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He switched gears from bus driver to movie man

by Kimberly Dishongh | May 1, 2022 at 1:56 a.m.
Michael Dryhurst of Hot Springs Village has written a book, “Check the Gate! Movie-Making in the Amazon While Dodging Alligators in Hollywood.” Writing, especially dialogue, comes easy to him, he says. The book is about a movie producer hired to work on a movie in the Amazon but who has a run-in with a local drug cartel. (Special to the Democrat-Gazette)

As a child in England, Michael Dryhurst's dream was to drive a bus.

"I wanted to be a bus driver," says Dryhurst, 84, of Hot Springs Village. "When I was old enough, I bought my first vehicle. It was a double-decker bus. I had a double-decker bus before I had a car. Doesn't everybody?"

Dryhurst's family was in show business, however, and he realized a movie set would allow for a better future than any driver's seat.

Dryhurst started out as a "clapper loader," loading film into camera magazines and snapping the clapperboard to make the sound filmmakers used to synchronize sounds and images in a picture.

"Now that's known as a second assistant cameraman," he says.

Over the years, Dryhurst moved up the ranks to director and producer, working on films including "Never Say Never Again," "Hudson Hawk" and "Superman."

"Making a movie was an assembly-line sequence in those days, and if you were lucky enough to work in the studio system, as I was when I entered the industry, you understood what the sound department did, you understood what the editing department did, makeup, hairdressing, the art department ... so it was an on-the-job-learning film school."

Throughout his career, he learned which of the film greats were nice -- like Ava Gardner and Omar Sharif -- and which were haughty.

"Ava was the funniest, humor-wise, lady I've ever worked with, no airs or graces," he says. "She was co-lead with Omar, who was a lovely guy."

The list of other stars he worked with is extensive, including Burt Lancaster, Robert Mitchum, Peter Finch, Orson Welles, Gene Hackman, Christopher Reeve and Bruce Willis.

"Shelley Winters was a pain in the you-know-what, but she had a wonderful sense of humor and she was a lot of fun," he says. "But they're just ordinary people, just doing their jobs."

Toward the end of his 20s, Dryhurst decided to leave England for the U.S., where the movie industry was bustling.

He says his work on the 1967 spy movie "The Naked Runner" with Frank Sinatra catapulted him into a higher demand.

"I think that was my breakthrough movie," he says. "I was then offered all sorts of movies. I was one of the five or 10 people who got offers and that kept me going, but all the time my goal was to come here."

Once in Los Angeles, he found a British grocery store that sold proper tea and set out on a six-year path to U.S. citizenship.

All these years later, Dryhurst doesn't watch the movies he worked on, though he can't quite say why.

"I was going to say because I know them inside out and backward, but the movies I love I know inside out and backward," he says. "And some of them are worth watching again. 'Excalibur' was a visual feast."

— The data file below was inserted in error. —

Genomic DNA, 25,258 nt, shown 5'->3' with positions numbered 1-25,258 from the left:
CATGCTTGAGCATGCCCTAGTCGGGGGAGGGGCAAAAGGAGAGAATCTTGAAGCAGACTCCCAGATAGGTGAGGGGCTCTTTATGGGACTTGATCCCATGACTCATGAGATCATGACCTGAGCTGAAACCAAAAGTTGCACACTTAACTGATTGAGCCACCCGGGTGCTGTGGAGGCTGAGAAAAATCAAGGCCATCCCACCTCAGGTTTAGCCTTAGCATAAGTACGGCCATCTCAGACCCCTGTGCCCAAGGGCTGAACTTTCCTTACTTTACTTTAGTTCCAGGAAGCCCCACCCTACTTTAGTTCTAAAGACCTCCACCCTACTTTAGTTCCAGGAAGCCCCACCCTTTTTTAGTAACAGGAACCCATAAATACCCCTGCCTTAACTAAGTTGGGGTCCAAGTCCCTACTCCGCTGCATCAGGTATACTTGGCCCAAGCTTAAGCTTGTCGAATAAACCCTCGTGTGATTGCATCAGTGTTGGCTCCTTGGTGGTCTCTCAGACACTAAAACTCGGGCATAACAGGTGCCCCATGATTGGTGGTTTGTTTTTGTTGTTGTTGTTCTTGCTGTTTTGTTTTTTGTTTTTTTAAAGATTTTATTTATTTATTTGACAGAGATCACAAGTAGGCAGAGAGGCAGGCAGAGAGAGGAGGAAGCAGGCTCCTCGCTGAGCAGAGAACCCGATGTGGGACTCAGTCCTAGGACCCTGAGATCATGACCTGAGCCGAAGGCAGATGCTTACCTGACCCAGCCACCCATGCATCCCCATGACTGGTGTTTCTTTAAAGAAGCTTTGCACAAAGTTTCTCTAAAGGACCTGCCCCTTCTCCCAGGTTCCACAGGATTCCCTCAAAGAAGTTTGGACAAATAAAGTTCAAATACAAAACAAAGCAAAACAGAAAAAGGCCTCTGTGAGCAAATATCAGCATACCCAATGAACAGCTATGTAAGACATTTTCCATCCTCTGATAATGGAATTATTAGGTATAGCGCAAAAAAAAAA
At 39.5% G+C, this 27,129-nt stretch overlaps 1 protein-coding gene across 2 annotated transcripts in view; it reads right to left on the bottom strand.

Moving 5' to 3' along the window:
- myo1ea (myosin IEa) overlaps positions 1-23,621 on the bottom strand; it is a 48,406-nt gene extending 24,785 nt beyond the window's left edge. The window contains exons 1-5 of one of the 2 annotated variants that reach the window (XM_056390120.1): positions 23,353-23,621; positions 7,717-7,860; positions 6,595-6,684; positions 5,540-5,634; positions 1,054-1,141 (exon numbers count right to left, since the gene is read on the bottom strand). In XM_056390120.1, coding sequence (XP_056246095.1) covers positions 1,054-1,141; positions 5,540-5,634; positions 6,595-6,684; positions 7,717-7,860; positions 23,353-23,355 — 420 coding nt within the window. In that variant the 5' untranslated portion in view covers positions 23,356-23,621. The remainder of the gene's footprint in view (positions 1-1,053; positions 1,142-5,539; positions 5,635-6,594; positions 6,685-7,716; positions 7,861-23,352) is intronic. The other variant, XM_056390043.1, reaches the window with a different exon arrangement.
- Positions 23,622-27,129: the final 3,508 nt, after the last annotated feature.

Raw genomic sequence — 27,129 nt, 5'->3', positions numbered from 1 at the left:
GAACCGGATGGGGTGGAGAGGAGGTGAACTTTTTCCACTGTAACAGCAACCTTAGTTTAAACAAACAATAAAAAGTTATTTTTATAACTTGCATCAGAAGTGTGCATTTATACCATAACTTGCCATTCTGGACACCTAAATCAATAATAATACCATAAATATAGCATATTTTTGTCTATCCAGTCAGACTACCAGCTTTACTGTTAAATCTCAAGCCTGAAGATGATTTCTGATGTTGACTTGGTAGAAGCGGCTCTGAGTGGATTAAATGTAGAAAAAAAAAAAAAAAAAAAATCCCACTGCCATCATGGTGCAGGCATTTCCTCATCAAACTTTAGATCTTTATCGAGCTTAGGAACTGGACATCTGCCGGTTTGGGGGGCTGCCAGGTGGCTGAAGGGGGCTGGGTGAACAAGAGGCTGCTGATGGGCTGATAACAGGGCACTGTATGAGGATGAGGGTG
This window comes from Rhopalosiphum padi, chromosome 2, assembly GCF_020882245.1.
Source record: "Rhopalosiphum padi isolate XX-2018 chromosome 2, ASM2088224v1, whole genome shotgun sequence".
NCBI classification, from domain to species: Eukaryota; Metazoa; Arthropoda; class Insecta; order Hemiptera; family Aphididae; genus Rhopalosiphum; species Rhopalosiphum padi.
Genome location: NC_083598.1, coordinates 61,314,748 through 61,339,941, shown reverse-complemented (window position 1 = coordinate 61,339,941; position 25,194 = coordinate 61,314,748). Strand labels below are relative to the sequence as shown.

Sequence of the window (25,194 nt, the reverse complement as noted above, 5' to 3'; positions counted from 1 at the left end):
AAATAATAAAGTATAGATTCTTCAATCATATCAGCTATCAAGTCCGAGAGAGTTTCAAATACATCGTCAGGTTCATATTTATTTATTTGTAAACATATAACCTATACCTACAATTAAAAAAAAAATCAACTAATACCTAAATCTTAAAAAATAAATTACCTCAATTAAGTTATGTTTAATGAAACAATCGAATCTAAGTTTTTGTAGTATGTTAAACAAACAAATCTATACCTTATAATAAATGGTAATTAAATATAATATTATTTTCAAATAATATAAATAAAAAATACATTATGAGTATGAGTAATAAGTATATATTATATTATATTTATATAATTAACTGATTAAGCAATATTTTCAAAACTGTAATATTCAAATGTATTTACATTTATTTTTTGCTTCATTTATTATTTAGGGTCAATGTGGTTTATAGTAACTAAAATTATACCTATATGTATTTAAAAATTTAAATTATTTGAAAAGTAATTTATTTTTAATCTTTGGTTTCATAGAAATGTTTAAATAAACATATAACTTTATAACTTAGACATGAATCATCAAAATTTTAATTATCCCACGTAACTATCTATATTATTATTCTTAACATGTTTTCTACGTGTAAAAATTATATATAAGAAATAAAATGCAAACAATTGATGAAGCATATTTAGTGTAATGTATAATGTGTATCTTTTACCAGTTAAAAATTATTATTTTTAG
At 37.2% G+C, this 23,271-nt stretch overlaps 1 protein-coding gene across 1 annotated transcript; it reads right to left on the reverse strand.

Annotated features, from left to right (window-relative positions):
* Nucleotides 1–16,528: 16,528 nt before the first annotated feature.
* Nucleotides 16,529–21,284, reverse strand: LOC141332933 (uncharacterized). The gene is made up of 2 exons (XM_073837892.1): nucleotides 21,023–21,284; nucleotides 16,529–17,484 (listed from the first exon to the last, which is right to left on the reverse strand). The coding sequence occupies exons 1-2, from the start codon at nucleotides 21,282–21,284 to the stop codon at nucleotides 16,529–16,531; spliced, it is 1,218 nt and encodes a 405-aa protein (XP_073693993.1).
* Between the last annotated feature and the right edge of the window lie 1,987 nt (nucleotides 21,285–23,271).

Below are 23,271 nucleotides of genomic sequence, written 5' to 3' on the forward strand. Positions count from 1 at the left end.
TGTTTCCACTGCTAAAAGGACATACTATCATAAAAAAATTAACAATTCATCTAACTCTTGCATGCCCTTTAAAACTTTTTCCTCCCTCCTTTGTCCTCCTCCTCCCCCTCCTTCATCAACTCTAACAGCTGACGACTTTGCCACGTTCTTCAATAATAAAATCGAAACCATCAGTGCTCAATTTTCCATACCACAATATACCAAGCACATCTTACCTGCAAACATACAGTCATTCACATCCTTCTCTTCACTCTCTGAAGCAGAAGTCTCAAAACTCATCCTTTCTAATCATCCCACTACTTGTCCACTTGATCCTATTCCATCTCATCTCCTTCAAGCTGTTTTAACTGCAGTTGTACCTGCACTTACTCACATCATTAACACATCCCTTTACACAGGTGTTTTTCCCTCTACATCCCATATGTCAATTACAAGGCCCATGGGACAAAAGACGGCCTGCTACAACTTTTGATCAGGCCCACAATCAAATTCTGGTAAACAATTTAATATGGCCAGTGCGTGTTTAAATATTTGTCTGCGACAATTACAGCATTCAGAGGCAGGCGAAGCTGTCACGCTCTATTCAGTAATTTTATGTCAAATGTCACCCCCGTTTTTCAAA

Dryhurst worked on several other movies with "Excalibur" director John Boorman. It was with Boorman that he produced "Hope and Glory," for which they received a Golden Globe.

"This is useful as a bookend," he says, lifting the heavy orb from among a set of books on a shelf in his home.

Dryhurst pulled from personal experience for "Hope and Glory." He wasn't quite 3 years old when the Blitz started but says he has vivid memories of aerial bombings around his childhood home in London.

"War was normal to me, and to millions of kids like me all over Europe," he says. "All we ever knew was air raid sirens, bombs falling, the smell of cordite if you went out immediately after a raid."

Dryhurst attended boarding school, like all the other children of middle- and upper-class families.

"My father was a writer/producer. In 1955 he had gone belly-up and hadn't paid my school fees in three years," Dryhurst says. "Next thing I know I'm thrown out of school and the next day I was standing in front of a camera with a clapperboard saying, '22, take one.' Bang. I was in the movie industry. I was 17."

Dryhurst and his wife, Karen, moved from California to Ireland for several years before relocating to Arkansas. Karen is a retired production accountant who worked on "Schindler's List," "Steel Magnolias" and others.

Dryhurst has wrapped up his movie career and moved on to self-published author.

His book, "Check the Gate! Movie-Making in the Amazon While Dodging Alligators in Hollywood," is an action story about a movie producer hired to work on a movie in the Amazon but who has a run-in with a local drug cartel.

"One of the things that strange person who was my parent said to me once was, 'If you ever write, make sure you write about something you know,'" says Dryhurst, referring to his father -- his mother was a screen extra when she met his father on a movie set. "What do I know about? The movies."

He has written 14 other books -- about buses and transit systems -- in the last decade.

Dryhurst sold his double-decker bus before moving to the United States.

"I couldn't bring it here," he says, adding drily, "and even if I could I could no longer climb into the cab."

If you know an interesting story about an Arkansan 70 or older, please call (501) 425-7228 or email:

  photo  Michael Dryhurst, 84, hails from London but now calls Hot Springs Village home. Dryhurst began working on movie sets at age 17 and has been involved with movie greats all over the world. “There’s nothing abnormal about standing next to Frank Sinatra, having a conversation, like the time we were shooting in Copenhagen,” Dryhurst says. (Special to the Democrat-Gazette)

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